A House Divided
Much has already been written about whether the game assassin has a place at Harvard. The Freshman Dean's Office and the masters of Lowell House have banned the game on the grounds that it encourages stalking and surveillance of fellow students while making it more difficult for campus police to differentiate between truly suspect persons and overzealous assassins running around in all black with painted plastic guns and Nerf darts. Given the recent thefts in the courtyard of Mather and assault outside of Langdell Hall, such concerns have been given more weight than ever before.
But security concerns aside, what I discovered after playing on two-week season of assassin in Quincy House is that the game fosters a pervasive sense of paranoia which disrupts everything from schoolwork to eating and sleeping patterns. At one point last year, I found myself placed on the "Hit List," a distinction which prompted me to enter the dining hall for 30 seconds early in the morning and then leave the house until midnight, when it was safe to return.
It became increasingly clear that if anything, assassin was making it more difficult for me to interact socially within Quincy. Without a doubt, the game forced me to open the House facebook and learn some new names and numbers. But rather than engaging in any meaningful interaction with these people, I devoted my time to carefully memorizing their class schedules, following them to and from meals and preventing them from leaving their rooms at night to do laundry.
Die-hard gamers within the house argue that despite all the mockery that assassin typically invites, it represents one of the best ways to foster house spirit in Quincy. Just as Dunster has their traditional goat roast and Kirkland has its evening of Shakespeare, we have our assassin.
Unfortunately, after just a few days of playing, it becomes painfully obvious that assassin regularly generates enough dispute, bitterness, and resentment to far outweigh any harmony it might create. The situation is only exacerbated by the House assassin council's unwillingness to make special provisions for important House activities which actually do foster a sense of camaraderie, such as House Crew. After a month of practice and conditioning, Quincy rowers are reluctant to come to breakfast as a team or to meet for practices in the morning for fear of being killed, thereby letting their assassin teams down.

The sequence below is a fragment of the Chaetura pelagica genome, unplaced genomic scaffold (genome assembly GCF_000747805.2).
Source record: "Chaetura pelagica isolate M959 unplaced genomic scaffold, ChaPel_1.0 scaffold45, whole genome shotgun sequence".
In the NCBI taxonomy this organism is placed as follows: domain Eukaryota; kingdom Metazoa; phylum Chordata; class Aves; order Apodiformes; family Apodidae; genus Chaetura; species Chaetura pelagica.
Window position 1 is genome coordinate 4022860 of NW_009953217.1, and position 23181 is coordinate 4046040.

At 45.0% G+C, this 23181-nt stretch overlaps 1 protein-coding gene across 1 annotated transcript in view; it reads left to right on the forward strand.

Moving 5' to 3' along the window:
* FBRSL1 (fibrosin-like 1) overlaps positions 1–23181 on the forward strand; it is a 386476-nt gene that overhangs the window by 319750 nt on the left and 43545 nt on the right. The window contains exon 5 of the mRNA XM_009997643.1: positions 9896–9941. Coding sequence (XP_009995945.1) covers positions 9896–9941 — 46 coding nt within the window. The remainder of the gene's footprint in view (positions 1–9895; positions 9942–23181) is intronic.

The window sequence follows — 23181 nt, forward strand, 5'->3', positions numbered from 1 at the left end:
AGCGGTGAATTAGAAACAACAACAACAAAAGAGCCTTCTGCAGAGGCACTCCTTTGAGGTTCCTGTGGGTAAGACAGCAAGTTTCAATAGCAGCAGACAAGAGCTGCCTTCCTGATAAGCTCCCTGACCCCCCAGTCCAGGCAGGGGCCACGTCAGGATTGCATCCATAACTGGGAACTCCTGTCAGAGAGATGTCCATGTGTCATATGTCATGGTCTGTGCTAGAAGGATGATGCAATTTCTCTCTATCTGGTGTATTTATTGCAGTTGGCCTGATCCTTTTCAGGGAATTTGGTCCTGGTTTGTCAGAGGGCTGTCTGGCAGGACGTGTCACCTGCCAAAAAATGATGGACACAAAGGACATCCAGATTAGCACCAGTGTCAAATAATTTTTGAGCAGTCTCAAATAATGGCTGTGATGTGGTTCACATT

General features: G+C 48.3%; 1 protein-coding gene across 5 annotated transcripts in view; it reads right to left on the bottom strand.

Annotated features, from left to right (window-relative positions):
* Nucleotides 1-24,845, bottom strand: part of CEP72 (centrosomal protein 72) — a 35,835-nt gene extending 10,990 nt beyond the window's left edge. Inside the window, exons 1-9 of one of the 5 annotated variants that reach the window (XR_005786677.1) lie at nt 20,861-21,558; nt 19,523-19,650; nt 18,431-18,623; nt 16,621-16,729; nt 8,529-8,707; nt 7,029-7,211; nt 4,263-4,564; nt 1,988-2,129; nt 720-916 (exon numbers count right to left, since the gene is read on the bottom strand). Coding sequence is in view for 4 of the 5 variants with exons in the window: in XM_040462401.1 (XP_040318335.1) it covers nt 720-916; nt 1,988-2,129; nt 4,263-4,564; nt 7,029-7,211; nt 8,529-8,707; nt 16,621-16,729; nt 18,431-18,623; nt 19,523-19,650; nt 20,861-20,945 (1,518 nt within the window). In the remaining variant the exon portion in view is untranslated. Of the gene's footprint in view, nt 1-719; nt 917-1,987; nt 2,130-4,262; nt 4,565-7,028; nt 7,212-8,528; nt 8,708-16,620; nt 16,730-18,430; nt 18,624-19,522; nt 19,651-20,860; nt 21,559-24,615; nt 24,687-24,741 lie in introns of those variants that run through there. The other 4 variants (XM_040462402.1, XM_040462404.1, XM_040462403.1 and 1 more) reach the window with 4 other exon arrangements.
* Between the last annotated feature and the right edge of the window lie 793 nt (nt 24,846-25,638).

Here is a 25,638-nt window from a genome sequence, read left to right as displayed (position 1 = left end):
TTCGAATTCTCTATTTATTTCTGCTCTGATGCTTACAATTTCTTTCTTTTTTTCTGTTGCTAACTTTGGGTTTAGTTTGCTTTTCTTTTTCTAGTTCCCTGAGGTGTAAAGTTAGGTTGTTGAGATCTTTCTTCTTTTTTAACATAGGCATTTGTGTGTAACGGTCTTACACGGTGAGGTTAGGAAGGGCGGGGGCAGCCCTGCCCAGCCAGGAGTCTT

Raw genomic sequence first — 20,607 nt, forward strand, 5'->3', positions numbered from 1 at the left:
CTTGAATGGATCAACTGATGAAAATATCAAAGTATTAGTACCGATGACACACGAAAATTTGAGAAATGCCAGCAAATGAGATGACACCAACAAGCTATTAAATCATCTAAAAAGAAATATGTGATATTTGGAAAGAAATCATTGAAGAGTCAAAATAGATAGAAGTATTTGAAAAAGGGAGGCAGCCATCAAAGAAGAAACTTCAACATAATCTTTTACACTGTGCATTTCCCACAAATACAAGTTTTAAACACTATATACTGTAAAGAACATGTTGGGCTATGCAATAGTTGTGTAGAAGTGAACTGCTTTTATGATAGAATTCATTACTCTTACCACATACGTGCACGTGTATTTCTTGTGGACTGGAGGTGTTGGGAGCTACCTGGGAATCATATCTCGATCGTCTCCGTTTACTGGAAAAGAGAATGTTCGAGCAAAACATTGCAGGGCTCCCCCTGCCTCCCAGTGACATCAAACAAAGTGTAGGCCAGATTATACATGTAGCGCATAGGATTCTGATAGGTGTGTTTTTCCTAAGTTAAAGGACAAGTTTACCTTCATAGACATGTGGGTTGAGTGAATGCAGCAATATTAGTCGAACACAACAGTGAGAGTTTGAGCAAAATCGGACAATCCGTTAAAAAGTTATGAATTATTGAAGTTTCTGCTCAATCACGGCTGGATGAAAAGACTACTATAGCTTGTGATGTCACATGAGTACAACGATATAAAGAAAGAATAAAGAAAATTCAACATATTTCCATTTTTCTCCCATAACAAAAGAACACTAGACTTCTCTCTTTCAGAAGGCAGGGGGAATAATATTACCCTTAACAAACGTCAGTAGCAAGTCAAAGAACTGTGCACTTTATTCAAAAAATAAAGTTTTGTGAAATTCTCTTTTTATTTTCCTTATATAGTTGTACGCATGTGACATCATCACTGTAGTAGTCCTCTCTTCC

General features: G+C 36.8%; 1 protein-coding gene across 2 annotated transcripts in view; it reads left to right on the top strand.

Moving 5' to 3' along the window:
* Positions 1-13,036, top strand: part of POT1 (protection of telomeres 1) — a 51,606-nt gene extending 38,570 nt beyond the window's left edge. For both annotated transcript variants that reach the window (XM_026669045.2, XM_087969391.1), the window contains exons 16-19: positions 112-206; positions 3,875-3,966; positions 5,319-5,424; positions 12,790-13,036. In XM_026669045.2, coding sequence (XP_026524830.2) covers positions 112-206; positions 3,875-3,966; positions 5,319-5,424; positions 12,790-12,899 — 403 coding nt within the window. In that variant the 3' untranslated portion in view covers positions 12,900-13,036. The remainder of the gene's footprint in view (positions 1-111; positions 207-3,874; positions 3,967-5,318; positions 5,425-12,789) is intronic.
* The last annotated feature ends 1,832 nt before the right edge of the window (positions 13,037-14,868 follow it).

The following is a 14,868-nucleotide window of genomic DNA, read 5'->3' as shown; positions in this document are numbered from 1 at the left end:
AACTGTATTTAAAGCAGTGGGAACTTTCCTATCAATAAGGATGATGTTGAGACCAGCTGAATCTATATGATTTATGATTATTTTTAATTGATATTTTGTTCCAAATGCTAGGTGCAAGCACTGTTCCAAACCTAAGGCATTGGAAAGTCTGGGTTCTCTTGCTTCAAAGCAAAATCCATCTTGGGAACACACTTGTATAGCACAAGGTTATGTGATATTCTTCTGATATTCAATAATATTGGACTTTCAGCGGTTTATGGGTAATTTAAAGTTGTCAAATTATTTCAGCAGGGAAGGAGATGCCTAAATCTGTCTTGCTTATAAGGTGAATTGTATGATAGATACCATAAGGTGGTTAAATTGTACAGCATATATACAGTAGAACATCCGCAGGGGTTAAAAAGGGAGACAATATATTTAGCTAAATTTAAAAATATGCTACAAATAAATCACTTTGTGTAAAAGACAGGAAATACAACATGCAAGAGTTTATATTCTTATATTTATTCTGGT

The most obvious response to such criticisms is that the game has the potential to remain harmless and fun if only those playing could take it less seriously. True enough, yet the game is specifically designed to be both intense and prolonged. Rather than having one big barbecue which features a shoot-out or various games, Quincy House assassin typically lasts between two and three weeks during one of the most important academic times of the semester, leading up to Spring exams. Furthermore, the assassin council website lists hitmen who spend whole days of their final semester at Harvard roaming around the house to hunt people down and ensure they can neither enter or exit the house without being killed.
And the obsession is not just limited to the students. Last year, one of the House tutors rescheduled his class so that it would meet outside of the house, fearing that he might be killed on his way to teach.
Proponents of the game say that recent policies have been just another attempt by the administration to rob students of social opportunities. Yet perhaps instead of putting up posters which invite Quincy residents to "Play it while it's Still Legal," its participants should pause for a moment to consider whether assassin encourages House unity or whether it is simply a symptom of the lack of opportunities for real social interaction within our community.
Although it is admirable for the masters of Quincy House not to patrol the lives of their students, they must consider the kind of behavior which assassin encourages and decide whether that is truly in keeping with the spirit of the house.
Bryan W. Leach '00 is a social studies concentrator in Quincy House.